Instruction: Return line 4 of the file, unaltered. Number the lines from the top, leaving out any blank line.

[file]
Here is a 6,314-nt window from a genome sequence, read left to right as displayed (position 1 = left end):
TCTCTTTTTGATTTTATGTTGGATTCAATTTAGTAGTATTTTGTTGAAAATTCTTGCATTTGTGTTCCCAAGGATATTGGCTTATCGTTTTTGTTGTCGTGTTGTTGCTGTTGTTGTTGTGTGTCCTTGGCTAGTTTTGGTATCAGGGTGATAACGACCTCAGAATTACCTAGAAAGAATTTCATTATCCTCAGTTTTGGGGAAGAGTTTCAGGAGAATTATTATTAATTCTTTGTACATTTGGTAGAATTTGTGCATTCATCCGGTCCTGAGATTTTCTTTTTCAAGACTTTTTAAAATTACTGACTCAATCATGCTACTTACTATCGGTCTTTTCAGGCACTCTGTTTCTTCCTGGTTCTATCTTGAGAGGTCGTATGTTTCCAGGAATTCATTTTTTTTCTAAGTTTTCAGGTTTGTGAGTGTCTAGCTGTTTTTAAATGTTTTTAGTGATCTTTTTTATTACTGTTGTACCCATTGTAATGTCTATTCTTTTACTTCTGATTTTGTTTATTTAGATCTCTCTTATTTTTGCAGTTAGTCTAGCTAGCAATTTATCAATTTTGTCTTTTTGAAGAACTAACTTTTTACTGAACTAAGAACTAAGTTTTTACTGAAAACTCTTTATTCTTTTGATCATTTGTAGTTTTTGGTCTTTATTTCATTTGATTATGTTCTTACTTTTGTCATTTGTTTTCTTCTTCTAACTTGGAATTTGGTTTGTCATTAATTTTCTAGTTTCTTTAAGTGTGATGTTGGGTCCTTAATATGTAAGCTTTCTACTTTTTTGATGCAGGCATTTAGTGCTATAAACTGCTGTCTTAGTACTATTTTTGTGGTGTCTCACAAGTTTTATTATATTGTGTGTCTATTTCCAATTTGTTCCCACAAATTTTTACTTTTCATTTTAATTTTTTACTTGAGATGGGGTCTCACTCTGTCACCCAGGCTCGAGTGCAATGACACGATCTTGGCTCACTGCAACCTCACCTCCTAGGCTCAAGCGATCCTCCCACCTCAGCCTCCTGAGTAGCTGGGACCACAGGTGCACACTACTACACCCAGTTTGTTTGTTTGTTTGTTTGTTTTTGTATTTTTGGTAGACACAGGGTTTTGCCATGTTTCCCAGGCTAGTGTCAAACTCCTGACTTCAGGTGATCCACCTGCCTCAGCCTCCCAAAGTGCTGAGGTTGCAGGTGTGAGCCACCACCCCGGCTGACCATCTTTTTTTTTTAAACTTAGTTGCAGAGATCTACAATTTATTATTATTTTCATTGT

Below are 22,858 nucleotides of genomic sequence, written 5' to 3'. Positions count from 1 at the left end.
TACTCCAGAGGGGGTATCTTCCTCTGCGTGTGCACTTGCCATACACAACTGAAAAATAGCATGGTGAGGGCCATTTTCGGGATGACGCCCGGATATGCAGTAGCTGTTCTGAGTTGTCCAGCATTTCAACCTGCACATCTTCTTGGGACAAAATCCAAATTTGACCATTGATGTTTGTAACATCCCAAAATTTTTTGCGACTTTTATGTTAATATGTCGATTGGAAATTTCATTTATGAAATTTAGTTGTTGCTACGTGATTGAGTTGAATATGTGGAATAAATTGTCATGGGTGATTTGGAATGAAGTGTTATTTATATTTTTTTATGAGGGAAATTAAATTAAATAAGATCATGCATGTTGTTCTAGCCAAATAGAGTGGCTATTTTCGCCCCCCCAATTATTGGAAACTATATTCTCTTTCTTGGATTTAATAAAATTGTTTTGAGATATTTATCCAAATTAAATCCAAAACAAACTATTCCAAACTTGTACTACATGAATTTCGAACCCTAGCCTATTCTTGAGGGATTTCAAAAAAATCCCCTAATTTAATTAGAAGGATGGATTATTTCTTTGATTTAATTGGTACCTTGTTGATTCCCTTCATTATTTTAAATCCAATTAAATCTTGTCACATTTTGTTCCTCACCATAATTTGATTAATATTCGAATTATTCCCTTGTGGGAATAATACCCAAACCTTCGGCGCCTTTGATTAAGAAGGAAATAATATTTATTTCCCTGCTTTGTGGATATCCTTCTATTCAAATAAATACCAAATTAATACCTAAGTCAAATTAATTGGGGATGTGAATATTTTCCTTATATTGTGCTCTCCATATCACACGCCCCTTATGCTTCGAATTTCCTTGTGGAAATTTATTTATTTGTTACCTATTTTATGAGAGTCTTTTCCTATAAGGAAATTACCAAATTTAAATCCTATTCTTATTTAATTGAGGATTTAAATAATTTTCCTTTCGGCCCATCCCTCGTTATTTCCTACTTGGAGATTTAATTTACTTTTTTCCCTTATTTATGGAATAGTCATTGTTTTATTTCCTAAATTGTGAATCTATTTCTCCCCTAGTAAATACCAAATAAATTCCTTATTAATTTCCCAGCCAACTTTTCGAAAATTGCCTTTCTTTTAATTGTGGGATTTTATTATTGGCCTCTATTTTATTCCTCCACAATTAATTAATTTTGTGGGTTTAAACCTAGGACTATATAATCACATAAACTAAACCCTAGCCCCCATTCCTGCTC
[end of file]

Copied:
TACTCCAGAGGGGGTATCTTCCTCTGCGTGTGCACTTGCCATACACAACTGAAAAATAGCATGGTGAGGGCCATTTTCGGGATGACGCCCGGATATGCAGTAGCTGTTCTGAGTTGTCCAGCATTTCAACCTGCACATCTTCTTGGGACAAAATCCAAATTTGACCATTGATGTTTGTAACATCCCAAAATTTTTTGCGACTTTTATGTTAATATGTCGATTGGAAATTTCATTTATGAAATTTAGTTGTTGCTACGTGATTGAGTTGAATATGTGGAATAAATTGTCATGGGTGATTTGGAATGAAGTGTTATTTATATTTTTTTATGAGGGAAATTAAATTAAATAAGATCATGCATGTTGTTCTAGCCAAATAGAGTGGCTATTTTCGCCCCCCCAATTATTGGAAACTATATTCTCTTTCTTGGATTTAATAAAATTGTTTTGAGATATTTATCCAAATTAAATCCAAAACAAACTATTCCAAACTTGTACTACATGAATTTCGAACCCTAGCCTATTCTTGAGGGATTTCAAAAAAATCCCCTAATTTAATTAGAAGGATGGATTATTTCTTTGATTTAATTGGTACCTTGTTGATTCCCTTCATTATTTTAAATCCAATTAAATCTTGTCACATTTTGTTCCTCACCATAATTTGATTAATATTCGAATTATTCCCTTGTGGGAATAATACCCAAACCTTCGGCGCCTTTGATTAAGAAGGAAATAATATTTATTTCCCTGCTTTGTGGATATCCTTCTATTCAAATAAATACCAAATTAATACCTAAGTCAAATTAATTGGGGATGTGAATATTTTCCTTATATTGTGCTCTCCATATCACACGCCCCTTATGCTTCGAATTTCCTTGTGGAAATTTATTTATTTGTTACCTATTTTATGAGAGTCTTTTCCTATAAGGAAATTACCAAATTTAAATCCTATTCTTATTTAATTGAGGATTTAAATAATTTTCCTTTCGGCCCATCCCTCGTTATTTCCTACTTGGAGATTTAATTTACTTTTTTCCCTTATTTATGGAATAGTCATTGTTTTATTTCCTAAATTGTGAATCTATTTCTCCCCTAGTAAATACCAAATAAATTCCTTATTAATTTCCCAGCCAACTTTTCGAAAATTGCCTTTCTTTTAATTGTGGGATTTTATTATTGGCCTCTATTTTATTCCTCCACAATTAATTAATTTTGTGGGTTTAAACCTAGGACTATATAATCACATAAACTAAACCCTAGCCCCCATTCCTGCTC